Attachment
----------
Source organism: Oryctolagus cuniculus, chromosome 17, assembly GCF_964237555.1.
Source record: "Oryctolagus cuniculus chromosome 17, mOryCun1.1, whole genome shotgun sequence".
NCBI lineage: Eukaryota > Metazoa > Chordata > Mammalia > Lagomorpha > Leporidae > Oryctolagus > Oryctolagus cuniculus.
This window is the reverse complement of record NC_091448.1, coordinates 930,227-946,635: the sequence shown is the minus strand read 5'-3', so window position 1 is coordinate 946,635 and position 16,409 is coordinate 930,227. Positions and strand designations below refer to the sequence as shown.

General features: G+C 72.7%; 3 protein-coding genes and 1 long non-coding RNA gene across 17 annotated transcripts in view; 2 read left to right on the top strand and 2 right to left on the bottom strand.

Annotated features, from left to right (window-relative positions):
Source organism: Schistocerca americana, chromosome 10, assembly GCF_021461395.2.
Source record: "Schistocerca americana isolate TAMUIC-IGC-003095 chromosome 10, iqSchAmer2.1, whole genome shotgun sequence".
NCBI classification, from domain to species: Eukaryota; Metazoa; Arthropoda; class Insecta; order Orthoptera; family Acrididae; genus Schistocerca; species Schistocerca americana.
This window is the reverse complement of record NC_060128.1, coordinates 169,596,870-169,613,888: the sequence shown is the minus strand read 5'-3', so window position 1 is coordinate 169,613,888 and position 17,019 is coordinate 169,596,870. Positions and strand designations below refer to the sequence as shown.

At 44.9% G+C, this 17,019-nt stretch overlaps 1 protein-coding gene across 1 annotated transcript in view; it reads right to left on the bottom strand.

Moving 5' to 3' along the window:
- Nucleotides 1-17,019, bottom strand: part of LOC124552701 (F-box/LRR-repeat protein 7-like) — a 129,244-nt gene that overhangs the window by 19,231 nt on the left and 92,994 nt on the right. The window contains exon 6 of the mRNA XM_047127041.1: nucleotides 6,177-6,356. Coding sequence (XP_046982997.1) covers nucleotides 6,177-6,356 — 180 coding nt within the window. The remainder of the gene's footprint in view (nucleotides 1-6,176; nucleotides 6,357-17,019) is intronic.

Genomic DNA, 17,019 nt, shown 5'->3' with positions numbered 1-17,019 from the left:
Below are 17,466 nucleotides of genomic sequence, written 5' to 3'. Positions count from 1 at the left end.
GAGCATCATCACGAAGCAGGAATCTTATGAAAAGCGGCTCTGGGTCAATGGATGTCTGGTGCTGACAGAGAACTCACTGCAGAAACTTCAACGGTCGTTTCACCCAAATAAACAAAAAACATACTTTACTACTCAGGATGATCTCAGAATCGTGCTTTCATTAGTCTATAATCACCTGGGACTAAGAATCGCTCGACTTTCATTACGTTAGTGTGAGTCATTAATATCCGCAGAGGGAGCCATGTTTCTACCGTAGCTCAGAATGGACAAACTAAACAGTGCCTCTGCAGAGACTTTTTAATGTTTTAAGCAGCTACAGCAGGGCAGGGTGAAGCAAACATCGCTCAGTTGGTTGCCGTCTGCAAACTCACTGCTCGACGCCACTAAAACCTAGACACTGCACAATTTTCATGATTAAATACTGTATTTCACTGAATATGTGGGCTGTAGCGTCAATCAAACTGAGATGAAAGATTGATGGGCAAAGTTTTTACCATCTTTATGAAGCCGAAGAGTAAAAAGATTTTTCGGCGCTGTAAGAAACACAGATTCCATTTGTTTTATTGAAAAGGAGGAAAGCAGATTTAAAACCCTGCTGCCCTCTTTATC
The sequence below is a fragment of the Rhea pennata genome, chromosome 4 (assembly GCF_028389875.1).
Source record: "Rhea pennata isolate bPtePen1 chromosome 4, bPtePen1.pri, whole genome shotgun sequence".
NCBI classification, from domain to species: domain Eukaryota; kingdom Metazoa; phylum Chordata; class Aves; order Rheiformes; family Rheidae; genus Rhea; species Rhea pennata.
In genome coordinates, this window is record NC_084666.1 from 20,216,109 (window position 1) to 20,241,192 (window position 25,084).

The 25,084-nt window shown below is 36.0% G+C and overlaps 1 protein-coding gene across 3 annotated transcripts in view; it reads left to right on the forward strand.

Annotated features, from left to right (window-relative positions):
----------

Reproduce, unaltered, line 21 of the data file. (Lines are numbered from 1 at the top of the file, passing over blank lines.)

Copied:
The 25,084-nt window shown below is 36.0% G+C and overlaps 1 protein-coding gene across 3 annotated transcripts in view; it reads left to right on the forward strand.